I’m back from a challenging and invigorating and even relaxing 2 weeks in Europe, where I spoke at the JISC CETIS edutechs conference in UK and the Mozilla Drumbeat Festival in Barcelona.

I’ll be chronicling some of my take-homes from the conferences and the state of higher ed in Europe, but right now I wanted to get up a little post about 11/9, when I Skyped in from my hotel room in Almeria, an extremely charming city on the Mediterranean in Spain’s Costa del Sol, to John Maeda‘s monthly meeting of executives at RISD. Here is a picture John shot of the scene.

John Maeda is this incredibly visionary and playful thinker across a host of disciplines–design, art, technology–who finds himself in the unusual role of an academic administrator. No disrespect, but I get the sense it’s a little bit like having Willy Wonka in charge of some civil service bureaucracy. Nevertheless he has an extremely strong team around him, clearly, with a range of strengths, and they had all read the book and we traded some interesting observations.

First of all, John was at MIT when the Open Courseware program got started, and he pointed out to me something crucial that I neglected to mention when discussing the program, namely, that professors were paid directly, a few thousand bucks, for the work of putting their classes up on the web. Incentives are good when you’re persuading people to try new technologies!

Second, they asked me what I thought about how an old-school institution like RISD should adapt to these new possibilities for technologies in teaching, learning, and interacting.

I said I thought the most important thing was to figure out how every student can get their work out onto the open web to join the global community of practice of designers, to begin to learn how to use the web to collaborate, to innovate and improve their techniques, get feedback and of course to build a portfolio for jobs. That this should not be the exceptional achievement of a few students but it should be the basic expectation of every student. But this is not something that RISD administrators and faculty should figure out how to do on their own. They should involve their students in the process of figuring out the best way to do this, the best tools to use, the best practices to adopt. Assignment can be open ended; create a digital portfolio and get 100 people to interact with it. You can use a wiki, Blogger, Flickr, Facebook, Twitter, WordPress, Behance, LinkedIn, on and on…Students are the digital natives and should lead the way.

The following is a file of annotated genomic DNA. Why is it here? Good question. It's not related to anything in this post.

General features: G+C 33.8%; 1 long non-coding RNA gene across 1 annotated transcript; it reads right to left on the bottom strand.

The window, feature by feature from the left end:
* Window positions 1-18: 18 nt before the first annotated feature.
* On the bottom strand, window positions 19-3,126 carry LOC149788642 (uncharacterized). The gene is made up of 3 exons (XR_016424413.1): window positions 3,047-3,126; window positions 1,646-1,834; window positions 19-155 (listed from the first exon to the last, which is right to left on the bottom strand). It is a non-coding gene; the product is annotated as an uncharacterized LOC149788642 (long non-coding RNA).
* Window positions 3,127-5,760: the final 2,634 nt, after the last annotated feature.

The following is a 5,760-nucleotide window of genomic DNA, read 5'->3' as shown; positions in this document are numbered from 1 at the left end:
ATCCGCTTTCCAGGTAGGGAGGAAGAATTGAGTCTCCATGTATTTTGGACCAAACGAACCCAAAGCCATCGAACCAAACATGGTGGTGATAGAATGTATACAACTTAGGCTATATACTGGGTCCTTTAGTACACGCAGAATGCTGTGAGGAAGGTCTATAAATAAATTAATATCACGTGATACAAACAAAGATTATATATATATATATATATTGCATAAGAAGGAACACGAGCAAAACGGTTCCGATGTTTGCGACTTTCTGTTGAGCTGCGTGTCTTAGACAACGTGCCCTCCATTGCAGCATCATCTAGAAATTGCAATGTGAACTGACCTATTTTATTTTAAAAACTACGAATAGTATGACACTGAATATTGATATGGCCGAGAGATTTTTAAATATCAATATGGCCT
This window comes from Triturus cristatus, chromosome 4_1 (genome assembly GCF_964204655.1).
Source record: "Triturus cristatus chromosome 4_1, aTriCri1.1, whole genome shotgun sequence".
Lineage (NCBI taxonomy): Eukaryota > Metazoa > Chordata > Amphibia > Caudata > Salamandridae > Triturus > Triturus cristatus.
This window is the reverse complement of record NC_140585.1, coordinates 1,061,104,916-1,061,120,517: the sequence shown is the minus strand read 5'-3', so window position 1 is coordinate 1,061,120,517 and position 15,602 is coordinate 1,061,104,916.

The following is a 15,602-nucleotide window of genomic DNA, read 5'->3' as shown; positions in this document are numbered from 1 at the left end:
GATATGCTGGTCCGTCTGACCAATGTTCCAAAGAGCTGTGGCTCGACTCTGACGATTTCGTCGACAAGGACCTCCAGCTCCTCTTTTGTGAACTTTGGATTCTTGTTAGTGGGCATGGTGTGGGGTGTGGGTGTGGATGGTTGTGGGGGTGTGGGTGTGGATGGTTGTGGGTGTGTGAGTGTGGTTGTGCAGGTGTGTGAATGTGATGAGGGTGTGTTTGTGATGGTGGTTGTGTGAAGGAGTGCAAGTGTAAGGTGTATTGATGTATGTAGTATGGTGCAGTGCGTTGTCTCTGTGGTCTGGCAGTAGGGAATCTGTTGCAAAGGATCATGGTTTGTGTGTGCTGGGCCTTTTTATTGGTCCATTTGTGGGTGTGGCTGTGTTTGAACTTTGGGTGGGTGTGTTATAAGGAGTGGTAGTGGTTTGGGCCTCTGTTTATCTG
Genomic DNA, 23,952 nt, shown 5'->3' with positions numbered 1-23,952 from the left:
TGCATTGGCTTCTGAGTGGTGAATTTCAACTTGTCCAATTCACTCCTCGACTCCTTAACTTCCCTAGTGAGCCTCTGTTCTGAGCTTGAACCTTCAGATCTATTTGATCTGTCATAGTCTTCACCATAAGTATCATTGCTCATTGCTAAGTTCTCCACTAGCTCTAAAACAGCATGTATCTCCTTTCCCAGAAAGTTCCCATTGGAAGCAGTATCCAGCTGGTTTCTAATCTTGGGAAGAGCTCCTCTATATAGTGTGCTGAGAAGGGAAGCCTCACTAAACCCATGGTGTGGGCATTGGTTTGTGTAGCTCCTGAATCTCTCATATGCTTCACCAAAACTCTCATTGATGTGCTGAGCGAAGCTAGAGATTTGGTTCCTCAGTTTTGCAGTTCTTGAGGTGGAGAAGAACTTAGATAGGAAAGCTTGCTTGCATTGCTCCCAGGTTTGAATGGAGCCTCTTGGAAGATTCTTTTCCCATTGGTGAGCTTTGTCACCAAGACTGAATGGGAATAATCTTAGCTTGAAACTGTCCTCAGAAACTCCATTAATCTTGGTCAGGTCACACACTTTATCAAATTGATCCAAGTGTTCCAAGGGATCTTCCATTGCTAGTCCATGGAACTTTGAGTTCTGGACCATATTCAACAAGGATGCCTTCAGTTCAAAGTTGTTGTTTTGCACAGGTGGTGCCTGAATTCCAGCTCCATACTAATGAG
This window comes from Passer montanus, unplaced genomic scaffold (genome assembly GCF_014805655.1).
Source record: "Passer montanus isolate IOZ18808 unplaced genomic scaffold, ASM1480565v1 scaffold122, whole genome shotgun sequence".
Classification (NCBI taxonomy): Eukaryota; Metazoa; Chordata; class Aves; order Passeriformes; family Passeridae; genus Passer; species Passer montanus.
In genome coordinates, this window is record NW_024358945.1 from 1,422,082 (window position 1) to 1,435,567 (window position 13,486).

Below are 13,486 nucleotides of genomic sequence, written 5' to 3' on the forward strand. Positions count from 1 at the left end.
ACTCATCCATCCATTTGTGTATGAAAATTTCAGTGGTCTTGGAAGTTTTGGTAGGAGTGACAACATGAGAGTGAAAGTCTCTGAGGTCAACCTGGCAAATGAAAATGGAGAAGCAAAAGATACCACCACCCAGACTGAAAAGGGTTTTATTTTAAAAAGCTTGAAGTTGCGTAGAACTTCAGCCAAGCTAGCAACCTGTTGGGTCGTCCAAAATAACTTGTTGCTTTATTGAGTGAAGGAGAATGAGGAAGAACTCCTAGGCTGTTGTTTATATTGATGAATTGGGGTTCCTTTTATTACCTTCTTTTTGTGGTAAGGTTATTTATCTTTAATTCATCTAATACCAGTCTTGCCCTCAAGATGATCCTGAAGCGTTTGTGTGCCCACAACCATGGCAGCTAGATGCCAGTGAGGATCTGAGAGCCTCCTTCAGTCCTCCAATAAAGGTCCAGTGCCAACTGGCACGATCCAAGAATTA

Secondly, RISD should think about adopting technologies in ways that are congruent with their mission. When it comes to faculty, faculty are like anyone else–they use technology when it helps THEM do something they want to do BETTER. When it makes teaching easier, not harder. When it makes it easier to connect with their students. When they can hold virtual office hours and spend more time at home with their families, or when they can put together a 500-image slideshow from crowdsourced images in a matter of minutes and have more time to prepare their lectures, or when students view TED Talks at home on their own time and come prepared for a livelier class discussion in small groups instead of teachers having to lecture for 50 minutes.

Many of us–and John laughed when I said this–are fanboys and fangirls. We get obsessed with the gadget, the app, the widget itself for its own sake. But that’s not a recipe for a lasting broad adoption of technology.

That technology when it really succeeds becomes like electricity. It disappears. You don’t think, “I am now connecting to the national electric grid, wow, cool!!” You just flip the switch, and it works.

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